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Phormospyris stabilis stabilis Goll, 1976

Description - Add description

Benson, 1966, p. 332-334; pl. 23, figs. 6-8:

Desmospyris anthocyrtoides (Bütschli) Haeckel

Petalospyris anthocyrtoides Bütschli, 1882a, Zeitschr. f. wiss. Zool., vol. 36, pp. 533, 539, Pl. 32, fig. 19; 1882b, Pl. 29, fig. 7.
?[sic.] Dictyocephalus obtusus E., Bütschli, 1882a, Zeitschr. f. wiss. Zool., vol. 36, pp. 535, 539, Pl. 33, fig. 20.
Dictyocephalus? obtusus Ehrbg., Bütschli, 1882b, Klassen und Ordnungen des Thier-Reichs, vol. 1, pt. 3, Pl. 31, fig. 10.
Desmospyris anthocyrtoides Haeckel, 1887, Challenger Rept ., Zool., vol. 18, p. 1090.

Test consisting of a smooth bilocular cephalis separated by a constriction from a smooth, straight-sided thorax whose mouth in fully developed specimens is completely closed by a rounded lattice. Pores of lateral portions of cephalis circular, small, about one- half to two times the width of the intervening bars; pores on either side of the sagittal ring, paired, slightly larger. Pores of the thorax unequal, with circular or subcircular to irregular shapes, about the same size as or larger than the sagittal pores of the cephalis. Sagittal ring asymmetrical, three-bladed with one blade projecting inward in the sagittal plane and two blades projecting laterally outward. Generally six collar pores present, the cardinal, cervical, and jugular pores, the last covered by an indistinct dorsal sagittal cephalic lobe. Apical and vertical spines present but indistinct, represented by short, thin, conical spines or thorns. In several specimens the primary and secondary lateral bars extend as and are collinear with short, thin, conical spines that arise from the collar stricture; the dorsal bar extends for a distance of one to two pores as a rib in the thoracic wall; it does not terminate in a free spine.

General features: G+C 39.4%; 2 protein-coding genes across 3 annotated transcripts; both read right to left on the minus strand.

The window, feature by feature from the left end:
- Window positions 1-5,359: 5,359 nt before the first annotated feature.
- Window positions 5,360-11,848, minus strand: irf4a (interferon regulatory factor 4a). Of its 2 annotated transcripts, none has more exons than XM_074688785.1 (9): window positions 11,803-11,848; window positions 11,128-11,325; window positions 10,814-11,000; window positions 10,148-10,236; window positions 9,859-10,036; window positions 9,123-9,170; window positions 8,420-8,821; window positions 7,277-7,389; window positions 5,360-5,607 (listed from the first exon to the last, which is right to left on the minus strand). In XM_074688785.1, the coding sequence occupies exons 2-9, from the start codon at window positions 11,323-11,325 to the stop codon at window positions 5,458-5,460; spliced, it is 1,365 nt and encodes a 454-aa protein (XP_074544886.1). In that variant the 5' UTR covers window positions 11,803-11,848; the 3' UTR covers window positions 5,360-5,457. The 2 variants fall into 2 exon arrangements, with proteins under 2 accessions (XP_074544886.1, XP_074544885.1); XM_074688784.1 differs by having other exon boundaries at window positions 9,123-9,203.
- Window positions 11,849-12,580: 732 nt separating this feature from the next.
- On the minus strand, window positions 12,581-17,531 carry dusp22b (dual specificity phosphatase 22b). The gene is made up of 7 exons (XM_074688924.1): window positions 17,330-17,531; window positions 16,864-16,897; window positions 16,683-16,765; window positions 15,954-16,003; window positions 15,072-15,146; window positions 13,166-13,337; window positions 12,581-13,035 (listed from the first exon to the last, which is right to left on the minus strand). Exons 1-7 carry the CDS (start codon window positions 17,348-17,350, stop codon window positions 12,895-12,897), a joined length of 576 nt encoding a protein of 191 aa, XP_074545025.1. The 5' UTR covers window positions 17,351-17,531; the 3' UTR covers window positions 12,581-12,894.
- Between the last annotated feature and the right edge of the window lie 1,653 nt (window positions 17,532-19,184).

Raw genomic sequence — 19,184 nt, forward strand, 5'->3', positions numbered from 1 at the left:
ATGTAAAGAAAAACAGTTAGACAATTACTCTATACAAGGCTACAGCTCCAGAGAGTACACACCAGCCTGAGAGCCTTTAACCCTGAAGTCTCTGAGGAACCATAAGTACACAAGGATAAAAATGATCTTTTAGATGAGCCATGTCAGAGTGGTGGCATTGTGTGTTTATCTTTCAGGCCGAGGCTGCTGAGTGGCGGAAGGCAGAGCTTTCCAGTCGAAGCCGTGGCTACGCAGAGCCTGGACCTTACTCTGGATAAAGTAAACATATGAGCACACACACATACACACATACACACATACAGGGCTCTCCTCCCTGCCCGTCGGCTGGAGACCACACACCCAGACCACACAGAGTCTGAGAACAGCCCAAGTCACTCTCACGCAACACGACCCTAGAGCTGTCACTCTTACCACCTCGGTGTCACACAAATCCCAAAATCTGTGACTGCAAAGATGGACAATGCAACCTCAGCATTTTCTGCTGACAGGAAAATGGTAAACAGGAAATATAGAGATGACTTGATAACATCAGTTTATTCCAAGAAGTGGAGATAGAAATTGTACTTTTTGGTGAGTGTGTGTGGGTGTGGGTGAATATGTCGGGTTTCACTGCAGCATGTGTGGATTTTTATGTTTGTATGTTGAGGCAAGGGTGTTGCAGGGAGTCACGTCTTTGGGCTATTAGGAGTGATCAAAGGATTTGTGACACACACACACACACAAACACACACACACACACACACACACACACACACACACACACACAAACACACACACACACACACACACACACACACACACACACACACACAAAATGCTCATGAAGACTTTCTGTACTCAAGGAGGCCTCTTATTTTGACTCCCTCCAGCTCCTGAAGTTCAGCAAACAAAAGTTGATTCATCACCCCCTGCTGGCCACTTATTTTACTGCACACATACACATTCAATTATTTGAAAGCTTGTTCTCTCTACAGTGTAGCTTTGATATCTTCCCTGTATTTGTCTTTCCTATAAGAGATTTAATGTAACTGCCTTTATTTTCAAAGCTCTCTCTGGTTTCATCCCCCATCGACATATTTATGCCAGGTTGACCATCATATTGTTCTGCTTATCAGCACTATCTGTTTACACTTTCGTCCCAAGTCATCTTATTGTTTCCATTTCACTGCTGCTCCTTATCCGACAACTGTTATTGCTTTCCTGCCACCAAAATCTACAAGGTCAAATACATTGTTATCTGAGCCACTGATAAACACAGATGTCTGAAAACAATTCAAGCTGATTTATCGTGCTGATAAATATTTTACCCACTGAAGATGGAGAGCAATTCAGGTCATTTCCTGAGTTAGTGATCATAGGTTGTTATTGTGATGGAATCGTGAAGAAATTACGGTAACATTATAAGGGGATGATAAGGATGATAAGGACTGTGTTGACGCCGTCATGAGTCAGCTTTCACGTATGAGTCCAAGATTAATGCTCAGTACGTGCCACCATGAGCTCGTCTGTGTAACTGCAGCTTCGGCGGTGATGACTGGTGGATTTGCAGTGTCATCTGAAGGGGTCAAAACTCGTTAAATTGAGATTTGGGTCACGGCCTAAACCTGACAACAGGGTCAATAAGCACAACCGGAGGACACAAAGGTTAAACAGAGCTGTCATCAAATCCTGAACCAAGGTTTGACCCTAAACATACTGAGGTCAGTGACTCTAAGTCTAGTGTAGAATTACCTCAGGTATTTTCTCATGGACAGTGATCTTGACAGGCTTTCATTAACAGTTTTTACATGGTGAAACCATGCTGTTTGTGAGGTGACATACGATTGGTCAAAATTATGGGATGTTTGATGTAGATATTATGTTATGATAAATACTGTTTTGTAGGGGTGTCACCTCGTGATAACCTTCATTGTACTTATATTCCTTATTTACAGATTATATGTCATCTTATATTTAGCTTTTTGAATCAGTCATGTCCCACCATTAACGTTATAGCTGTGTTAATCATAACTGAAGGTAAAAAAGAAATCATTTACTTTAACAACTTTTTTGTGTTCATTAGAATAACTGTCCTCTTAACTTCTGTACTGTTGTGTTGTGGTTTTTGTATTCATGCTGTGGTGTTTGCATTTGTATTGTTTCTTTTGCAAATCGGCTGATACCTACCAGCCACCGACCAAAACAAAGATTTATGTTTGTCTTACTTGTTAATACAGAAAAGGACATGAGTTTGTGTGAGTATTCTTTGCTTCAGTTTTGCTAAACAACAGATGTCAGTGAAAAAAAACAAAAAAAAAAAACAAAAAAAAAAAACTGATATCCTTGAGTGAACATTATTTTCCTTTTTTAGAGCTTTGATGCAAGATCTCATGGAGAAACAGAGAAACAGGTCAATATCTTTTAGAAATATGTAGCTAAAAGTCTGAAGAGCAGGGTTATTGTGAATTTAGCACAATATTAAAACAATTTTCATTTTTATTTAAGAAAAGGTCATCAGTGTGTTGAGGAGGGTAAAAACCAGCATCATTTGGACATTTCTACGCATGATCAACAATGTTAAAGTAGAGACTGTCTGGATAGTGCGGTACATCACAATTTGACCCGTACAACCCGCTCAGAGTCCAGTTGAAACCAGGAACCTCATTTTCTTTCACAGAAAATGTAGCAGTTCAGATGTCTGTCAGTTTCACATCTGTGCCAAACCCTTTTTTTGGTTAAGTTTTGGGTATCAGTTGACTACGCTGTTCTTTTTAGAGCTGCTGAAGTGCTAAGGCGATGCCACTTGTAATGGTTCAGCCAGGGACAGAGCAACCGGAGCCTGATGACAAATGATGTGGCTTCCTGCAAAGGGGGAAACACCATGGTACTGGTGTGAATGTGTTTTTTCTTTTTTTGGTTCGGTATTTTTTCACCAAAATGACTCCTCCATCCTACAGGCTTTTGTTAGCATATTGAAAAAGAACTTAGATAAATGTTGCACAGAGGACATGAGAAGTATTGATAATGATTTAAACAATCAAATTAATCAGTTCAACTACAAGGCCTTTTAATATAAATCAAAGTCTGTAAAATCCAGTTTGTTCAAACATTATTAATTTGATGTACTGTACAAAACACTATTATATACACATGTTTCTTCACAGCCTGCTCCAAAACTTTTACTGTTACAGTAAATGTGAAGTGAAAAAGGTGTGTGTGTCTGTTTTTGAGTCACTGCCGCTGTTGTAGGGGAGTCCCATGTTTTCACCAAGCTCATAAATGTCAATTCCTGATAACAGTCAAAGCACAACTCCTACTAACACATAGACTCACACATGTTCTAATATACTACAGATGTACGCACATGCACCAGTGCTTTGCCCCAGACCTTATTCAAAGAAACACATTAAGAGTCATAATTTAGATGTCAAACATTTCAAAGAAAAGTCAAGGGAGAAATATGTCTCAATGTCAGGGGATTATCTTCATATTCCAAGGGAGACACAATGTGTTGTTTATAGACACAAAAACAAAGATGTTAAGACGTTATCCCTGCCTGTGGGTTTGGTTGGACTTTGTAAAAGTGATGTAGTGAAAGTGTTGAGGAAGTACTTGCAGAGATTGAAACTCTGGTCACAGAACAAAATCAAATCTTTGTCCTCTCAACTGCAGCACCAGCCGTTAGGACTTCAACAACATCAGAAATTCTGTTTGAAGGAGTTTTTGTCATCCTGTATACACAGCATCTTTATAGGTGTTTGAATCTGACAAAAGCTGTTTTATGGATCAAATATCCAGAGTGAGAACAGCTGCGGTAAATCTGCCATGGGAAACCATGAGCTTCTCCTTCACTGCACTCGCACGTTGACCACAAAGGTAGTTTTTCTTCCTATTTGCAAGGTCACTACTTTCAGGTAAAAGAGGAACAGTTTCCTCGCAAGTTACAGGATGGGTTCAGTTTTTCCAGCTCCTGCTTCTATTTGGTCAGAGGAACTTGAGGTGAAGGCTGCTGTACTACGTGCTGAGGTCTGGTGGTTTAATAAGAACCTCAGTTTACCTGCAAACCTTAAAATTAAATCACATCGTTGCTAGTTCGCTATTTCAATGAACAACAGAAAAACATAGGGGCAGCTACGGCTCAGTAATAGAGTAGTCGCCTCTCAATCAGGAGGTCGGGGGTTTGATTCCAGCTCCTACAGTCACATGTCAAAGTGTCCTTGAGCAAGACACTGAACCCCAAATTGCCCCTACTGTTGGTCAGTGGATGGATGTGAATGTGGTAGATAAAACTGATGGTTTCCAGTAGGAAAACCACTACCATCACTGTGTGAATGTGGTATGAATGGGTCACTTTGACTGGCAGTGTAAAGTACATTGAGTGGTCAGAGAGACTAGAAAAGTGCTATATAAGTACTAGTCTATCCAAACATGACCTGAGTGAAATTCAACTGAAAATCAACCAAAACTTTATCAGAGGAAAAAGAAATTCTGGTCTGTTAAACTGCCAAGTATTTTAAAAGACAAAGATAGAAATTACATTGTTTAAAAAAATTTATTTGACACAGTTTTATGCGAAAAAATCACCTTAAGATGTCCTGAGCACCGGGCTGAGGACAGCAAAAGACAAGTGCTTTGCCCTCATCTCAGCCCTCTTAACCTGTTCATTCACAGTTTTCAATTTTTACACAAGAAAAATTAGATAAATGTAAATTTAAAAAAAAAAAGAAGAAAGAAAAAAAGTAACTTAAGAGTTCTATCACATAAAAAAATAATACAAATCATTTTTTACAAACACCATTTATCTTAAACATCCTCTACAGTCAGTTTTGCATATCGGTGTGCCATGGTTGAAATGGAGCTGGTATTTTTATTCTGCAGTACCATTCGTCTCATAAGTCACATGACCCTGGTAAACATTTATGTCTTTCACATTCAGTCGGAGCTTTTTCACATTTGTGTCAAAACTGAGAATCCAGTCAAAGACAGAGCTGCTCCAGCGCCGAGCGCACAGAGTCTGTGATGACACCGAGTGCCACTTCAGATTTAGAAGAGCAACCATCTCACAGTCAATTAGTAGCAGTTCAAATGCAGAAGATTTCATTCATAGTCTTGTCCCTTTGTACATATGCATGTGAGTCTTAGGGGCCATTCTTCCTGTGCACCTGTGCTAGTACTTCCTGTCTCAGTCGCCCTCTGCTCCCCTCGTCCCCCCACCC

Measurements; based on 30 specimens from stations 92 and 93: sagittal height of cephalis 36-50 µm, maximum breadth 62-111 µm; length of thorax (includes incompletely developed thorax) 27-62 µm, maximum breadth 57-95 µm; length of apical spine 0-6 µm.

Remarks. There is no doubt that this species is identical with a species tentatively identified as Dictyocephalus obtusus Ehrenberg by Bütschli (1882a, p. 539, Pl. 33, fig. 20; 1882b, Pl. 31, fig. 10) from the Eocene or Oligocene of Barbados. The writer interprets Petaloapyris anthocyrtoides Bütschi (1882a, p. 539, Pl. 32, fig. 19; 1882b, Pl. 29, fig. 7) as an incompletely developed form of D. obtusus. The former has page priority over the latter; therefore, it becomes the nominal species, although the latter was first described by Ehrenberg (1844, p. 877; 1856, Pl. 22, fig. 40) but conforms to the Gulf species only in the sense of Bütschli.

Distribution. This species is rare but cosmopolitan in the Gulf, occurring as far north as station 192. It is absent at stations 64, 90, 99, 130, 184, 191, 194, and all those to the north. Its distribution is similar to that of Patagospyris? sp. and Rhodospyris sp., i.e., an offshore species.
Benson 1966











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